WASHINGTON – President Joe Biden made remarks on the U.S. debt ceiling on Monday, as the country quickly approaches its federal borrowing limit and lawmakers clash over points on its legislative agenda.
The United States has never defaulted on its debts in the modern age and historically both sides have voted to increase the limit. Treasury Secretary Janet Yellen said if the current cap of $ 28.4 trillion was not raised by October 18, the United States would likely face a financial crisis and economic recession.
Increasing or suspending the debt limit allows the federal government to pay off obligations already incurred. It does not authorize new spending.
House Democrats voted in September to suspend the debt limit until the end of 2022. But Republican senators say Biden and the ruling Democrats should go it alone, as they are also trying to put in place a multibillion-dollar package of tax increases on the rich and new spending on children, health care, infrastructure and the environment.
“Well, I hope the Republicans aren’t irresponsible enough to refuse to raise the debt ceiling and obstruct the debt ceiling,” Biden said Saturday before leaving the White House. “It would be totally unacceptable. It has never been done before, and so I hope it does not happen.”
President Joe Biden speaks to members of the media before boarding Marine One on the South Lawn of the White House in Washington, DC, October 2, 2021. Photographer: Michael Reynolds / EPA / Bloomberg via Getty Images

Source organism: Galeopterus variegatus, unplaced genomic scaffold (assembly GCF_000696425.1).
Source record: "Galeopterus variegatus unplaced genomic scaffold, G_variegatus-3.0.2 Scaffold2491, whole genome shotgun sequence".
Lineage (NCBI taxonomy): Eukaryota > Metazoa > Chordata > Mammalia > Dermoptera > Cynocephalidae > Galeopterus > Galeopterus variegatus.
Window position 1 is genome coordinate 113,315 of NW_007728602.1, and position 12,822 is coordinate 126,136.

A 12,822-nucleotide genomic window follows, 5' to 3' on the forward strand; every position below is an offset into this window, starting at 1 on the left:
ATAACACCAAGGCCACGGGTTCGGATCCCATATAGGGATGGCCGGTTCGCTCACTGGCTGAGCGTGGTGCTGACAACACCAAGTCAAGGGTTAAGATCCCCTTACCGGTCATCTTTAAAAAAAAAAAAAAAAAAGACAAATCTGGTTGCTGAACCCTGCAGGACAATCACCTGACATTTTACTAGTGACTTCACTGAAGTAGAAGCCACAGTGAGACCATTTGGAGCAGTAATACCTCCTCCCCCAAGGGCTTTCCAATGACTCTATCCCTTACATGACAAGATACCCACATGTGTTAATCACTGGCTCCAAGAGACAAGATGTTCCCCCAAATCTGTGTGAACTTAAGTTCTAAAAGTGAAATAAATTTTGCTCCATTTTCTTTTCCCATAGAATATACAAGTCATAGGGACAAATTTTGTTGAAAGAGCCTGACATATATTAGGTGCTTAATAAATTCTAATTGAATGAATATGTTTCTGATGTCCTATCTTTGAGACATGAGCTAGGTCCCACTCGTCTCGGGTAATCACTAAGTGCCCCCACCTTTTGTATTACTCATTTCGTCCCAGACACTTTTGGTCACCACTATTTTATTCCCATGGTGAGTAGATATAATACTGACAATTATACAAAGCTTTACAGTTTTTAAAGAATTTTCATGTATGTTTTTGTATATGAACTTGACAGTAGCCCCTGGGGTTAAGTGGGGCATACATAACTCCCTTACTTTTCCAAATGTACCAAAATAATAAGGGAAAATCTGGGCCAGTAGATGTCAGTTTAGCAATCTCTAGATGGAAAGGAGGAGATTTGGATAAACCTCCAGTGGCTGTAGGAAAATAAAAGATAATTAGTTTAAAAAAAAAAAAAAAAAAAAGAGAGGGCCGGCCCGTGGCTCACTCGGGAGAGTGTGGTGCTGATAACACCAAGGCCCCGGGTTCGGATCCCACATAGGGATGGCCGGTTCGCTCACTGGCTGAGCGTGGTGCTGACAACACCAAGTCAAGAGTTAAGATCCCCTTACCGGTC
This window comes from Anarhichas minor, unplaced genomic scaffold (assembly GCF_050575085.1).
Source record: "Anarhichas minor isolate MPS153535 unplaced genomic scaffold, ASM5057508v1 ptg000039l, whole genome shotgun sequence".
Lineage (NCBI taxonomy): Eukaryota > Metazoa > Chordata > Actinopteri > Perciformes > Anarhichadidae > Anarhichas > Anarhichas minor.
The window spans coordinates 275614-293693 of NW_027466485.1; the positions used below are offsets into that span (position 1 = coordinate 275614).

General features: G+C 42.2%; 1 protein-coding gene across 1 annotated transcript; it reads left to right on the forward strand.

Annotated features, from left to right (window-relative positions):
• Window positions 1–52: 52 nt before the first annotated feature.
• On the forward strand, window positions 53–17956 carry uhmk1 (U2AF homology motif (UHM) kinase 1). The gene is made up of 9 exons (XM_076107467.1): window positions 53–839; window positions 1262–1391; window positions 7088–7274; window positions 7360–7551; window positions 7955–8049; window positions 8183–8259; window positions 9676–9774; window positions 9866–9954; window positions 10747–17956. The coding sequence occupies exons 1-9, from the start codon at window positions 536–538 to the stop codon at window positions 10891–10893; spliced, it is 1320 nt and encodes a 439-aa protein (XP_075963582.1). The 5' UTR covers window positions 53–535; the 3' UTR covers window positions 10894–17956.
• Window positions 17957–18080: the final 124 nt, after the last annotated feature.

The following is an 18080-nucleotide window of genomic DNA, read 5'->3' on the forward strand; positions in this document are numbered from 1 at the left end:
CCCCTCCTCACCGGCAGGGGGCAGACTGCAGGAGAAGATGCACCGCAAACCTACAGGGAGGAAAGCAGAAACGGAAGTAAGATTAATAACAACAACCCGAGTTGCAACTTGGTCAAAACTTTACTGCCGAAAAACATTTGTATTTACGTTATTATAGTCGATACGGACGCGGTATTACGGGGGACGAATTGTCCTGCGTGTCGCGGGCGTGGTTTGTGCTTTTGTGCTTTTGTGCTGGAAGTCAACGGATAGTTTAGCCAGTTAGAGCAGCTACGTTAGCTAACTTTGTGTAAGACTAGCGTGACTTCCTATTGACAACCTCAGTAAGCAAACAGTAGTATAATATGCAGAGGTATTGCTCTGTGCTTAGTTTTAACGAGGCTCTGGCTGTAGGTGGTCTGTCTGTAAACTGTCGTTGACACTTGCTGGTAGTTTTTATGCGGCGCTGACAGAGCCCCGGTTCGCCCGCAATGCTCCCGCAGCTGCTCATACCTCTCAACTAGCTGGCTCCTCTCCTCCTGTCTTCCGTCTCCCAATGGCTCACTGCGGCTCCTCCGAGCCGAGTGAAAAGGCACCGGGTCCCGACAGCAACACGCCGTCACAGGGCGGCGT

Kentucky Republican Leader Mitch McConnell argued Democrats should pass a debt limit extension with the same budget tools they use to try and pull off the $ 3.5 trillion effort to expand programs social safety net and fight climate change. He reiterated the warning when the Senate opened on Thursday, even as Democrats called the option “not launched.”
Lawmakers have raised or suspended the debt ceiling nearly 80 times since 1960. Democrats have joined the Republican majority in the Senate in doing so three times during Donald Trump’s presidency.
Last week, Biden signed legislation to avoid a partial federal shutdown and keep the government funded until December 3. .
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Arguments in both houses on the debt ceiling followed similar themes.
“You’re more interested in punishing Democrats than preserving our credit and that’s something I really have a hard time understanding,” said House Rules Committee Chairman Jim McGovern, D-Mass ., to Republicans. “The idea of not paying the bills just because we don’t like (Biden’s) policies is the wrong way to go.”
Steadfast, Republicans have argued that Democrats have chosen to advance their political priorities on their own and are therefore responsible for raising the debt limit themselves.
“As long as the Democratic majority continues to insist on spending money hand in hand, Republicans will refuse to help them raise the debt ceiling,” said Representative Tom Cole, R-Okla.
The Treasury has taken steps to preserve liquidity, but once it is depleted, it will be forced to rely on incoming income to pay its obligations. This would likely mean delays in payments to Social Security recipients, veterans, and government officials, including military personnel. The Bipartisan Policy Center, a think tank, predicts that the federal government would be unable to meet about 40% of the payments due in the weeks that follow.
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The Associated Press contributed to this report. It was reported from Cincinnati.